The number of Americans paying for traditional TV peaked in 2012
The rise of streaming online video services like Netflix and Hulu means Americans have more choice than ever on what to watch.
It's also leading to more "cord-cutters" who are ditching their TV subscriptions altogether.
According to a chart by BI Intelligence, based on data from The Convergence Consulting Group, the number of households paying for TV peaked in 2012. There were 97.6 million US households with TV subscriptions in 2012, but that number declined by about 150,000 in 2013, and another 260,000 in 2014.
The Convergence Group says it will only get worse in the next two years: it forecasts a drop of about 310,000 households in 2015, and about 380,000 more in 2016.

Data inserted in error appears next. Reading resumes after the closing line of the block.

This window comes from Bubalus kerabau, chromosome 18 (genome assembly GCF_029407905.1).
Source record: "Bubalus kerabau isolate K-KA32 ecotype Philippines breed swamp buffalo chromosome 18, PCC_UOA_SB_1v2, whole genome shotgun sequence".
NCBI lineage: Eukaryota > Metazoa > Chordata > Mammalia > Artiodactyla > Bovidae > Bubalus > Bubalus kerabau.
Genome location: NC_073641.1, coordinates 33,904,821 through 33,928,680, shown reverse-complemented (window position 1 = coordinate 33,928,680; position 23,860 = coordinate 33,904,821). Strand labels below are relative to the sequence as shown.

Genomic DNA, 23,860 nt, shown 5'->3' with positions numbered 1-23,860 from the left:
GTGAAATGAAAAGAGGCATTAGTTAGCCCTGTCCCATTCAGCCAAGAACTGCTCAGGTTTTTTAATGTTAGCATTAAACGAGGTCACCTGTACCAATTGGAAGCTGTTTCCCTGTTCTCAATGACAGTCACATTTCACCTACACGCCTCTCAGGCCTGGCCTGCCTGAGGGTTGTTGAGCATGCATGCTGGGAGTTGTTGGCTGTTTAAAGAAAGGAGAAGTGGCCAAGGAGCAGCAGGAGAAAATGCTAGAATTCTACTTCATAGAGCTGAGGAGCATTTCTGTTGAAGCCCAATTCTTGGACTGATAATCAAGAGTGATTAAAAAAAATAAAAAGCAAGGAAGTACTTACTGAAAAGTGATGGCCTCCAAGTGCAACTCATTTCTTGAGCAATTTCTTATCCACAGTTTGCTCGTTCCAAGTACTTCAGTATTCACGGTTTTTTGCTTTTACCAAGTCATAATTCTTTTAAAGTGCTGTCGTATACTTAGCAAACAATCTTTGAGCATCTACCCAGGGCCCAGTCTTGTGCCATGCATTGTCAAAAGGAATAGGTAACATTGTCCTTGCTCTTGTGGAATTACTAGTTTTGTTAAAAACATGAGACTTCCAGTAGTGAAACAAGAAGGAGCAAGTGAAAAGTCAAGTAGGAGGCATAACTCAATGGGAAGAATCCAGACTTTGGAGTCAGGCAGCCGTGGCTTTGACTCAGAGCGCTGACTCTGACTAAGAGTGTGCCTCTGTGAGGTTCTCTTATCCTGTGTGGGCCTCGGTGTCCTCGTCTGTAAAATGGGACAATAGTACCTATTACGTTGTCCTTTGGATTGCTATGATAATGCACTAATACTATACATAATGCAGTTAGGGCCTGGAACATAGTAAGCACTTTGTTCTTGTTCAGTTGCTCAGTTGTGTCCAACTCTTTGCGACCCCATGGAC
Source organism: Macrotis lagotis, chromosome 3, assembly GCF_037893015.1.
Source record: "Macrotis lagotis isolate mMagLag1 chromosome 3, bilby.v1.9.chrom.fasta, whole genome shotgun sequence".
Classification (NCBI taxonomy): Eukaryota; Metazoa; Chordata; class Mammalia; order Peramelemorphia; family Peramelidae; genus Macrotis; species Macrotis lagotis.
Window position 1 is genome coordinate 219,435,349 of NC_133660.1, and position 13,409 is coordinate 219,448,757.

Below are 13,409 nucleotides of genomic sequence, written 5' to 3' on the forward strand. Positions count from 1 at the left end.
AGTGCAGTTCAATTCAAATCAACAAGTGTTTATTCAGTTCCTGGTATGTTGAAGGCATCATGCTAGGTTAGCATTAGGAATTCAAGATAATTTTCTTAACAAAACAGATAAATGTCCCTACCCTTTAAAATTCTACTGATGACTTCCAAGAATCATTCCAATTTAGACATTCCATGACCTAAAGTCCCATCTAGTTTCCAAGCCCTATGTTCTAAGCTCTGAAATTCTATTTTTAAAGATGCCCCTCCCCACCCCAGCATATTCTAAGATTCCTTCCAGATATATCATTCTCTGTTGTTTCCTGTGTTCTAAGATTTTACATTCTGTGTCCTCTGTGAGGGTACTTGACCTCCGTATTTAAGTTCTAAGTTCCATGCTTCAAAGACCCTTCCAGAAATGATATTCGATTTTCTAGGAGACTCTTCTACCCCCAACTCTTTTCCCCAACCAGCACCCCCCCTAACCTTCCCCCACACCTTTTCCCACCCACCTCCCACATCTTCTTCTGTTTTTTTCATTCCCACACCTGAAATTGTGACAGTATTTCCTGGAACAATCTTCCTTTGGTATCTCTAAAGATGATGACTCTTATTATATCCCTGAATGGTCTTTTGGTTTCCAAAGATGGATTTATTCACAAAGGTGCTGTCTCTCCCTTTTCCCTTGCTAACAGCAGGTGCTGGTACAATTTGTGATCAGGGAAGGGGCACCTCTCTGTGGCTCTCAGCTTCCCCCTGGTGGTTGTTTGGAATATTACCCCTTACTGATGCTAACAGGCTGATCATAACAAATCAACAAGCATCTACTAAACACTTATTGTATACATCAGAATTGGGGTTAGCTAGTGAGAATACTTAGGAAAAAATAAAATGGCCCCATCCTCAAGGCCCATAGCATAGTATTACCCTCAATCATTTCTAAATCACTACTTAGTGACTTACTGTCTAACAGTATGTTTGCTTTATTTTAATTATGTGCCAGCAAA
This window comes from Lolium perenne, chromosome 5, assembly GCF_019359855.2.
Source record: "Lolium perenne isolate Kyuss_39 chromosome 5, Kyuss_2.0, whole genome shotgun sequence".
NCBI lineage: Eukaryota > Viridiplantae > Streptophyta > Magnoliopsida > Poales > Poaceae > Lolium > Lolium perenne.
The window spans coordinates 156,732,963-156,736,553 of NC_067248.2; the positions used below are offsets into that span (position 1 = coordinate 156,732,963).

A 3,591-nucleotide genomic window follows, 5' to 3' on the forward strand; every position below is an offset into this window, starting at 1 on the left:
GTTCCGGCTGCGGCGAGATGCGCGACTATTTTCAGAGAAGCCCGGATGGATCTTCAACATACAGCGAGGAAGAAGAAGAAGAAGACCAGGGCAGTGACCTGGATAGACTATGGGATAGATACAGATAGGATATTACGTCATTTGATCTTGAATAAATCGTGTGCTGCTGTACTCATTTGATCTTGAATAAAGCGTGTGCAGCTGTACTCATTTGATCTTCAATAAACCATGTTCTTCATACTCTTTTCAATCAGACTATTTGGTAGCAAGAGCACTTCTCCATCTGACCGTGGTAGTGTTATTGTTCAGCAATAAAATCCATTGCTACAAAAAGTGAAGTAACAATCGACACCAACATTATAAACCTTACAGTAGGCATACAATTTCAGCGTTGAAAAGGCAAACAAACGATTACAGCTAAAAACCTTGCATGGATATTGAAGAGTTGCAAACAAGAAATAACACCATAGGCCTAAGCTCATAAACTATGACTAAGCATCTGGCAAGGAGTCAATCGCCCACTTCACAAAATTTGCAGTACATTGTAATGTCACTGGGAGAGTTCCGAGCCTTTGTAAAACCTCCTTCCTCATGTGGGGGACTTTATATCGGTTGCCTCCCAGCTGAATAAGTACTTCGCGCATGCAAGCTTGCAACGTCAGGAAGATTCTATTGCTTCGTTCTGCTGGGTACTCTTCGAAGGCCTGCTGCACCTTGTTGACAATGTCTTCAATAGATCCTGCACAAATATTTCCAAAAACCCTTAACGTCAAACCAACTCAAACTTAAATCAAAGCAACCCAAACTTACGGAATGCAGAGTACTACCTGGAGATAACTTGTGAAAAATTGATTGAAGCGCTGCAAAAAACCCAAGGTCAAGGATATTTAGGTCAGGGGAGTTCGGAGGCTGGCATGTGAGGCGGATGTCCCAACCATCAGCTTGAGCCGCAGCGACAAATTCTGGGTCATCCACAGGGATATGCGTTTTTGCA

On the flip side, the number of non-TV subscribers in the US has been growing since 2010. As of 2014, 22.8 million US households (19% of total) did not have any type of linear TV subscription (Cable, Satellite, or Telco TV). That's expected to jump to 26.8 million (21.8% of total) by 2017.
(Note: Non-TV subscribers are composed of cord cutters and people who have never had a traditional linear cable/satellite/telco TV subscription, so that number is growing faster than paid subscribers are declining.)
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